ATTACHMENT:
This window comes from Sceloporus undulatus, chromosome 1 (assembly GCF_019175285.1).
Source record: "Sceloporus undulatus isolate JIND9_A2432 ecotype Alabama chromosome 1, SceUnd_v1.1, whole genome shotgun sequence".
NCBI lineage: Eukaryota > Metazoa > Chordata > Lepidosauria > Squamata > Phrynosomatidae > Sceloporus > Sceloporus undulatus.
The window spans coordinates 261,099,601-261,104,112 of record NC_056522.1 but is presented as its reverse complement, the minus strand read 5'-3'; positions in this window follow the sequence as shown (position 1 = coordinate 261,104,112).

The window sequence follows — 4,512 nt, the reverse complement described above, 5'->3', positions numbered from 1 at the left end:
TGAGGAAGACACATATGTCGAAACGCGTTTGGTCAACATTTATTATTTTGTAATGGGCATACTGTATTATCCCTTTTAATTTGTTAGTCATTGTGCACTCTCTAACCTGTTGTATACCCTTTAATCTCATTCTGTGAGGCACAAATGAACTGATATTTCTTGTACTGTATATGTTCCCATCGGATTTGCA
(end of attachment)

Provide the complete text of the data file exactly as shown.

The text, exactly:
This window comes from Sceloporus undulatus, chromosome 1 (assembly GCF_019175285.1).
Source record: "Sceloporus undulatus isolate JIND9_A2432 ecotype Alabama chromosome 1, SceUnd_v1.1, whole genome shotgun sequence".
NCBI lineage: Eukaryota > Metazoa > Chordata > Lepidosauria > Squamata > Phrynosomatidae > Sceloporus > Sceloporus undulatus.
The window spans coordinates 261,099,601-261,104,112 of record NC_056522.1 but is presented as its reverse complement, the minus strand read 5'-3'; positions in this window follow the sequence as shown (position 1 = coordinate 261,104,112).

The window sequence follows — 4,512 nt, the reverse complement described above, 5'->3', positions numbered from 1 at the left end:
TGAGGAAGACACATATGTCGAAACGCGTTTGGTCAACATTTATTATTTTGTAATGGGCATACTGTATTATCCCTTTTAATTTGTTAGTCATTGTGCACTCTCTAACCTGTTGTATACCCTTTAATCTCATTCTGTGAGGCACAAATGAACTGATATTTCTTGTACTGTATATGTTCCCATCGGATTTGCA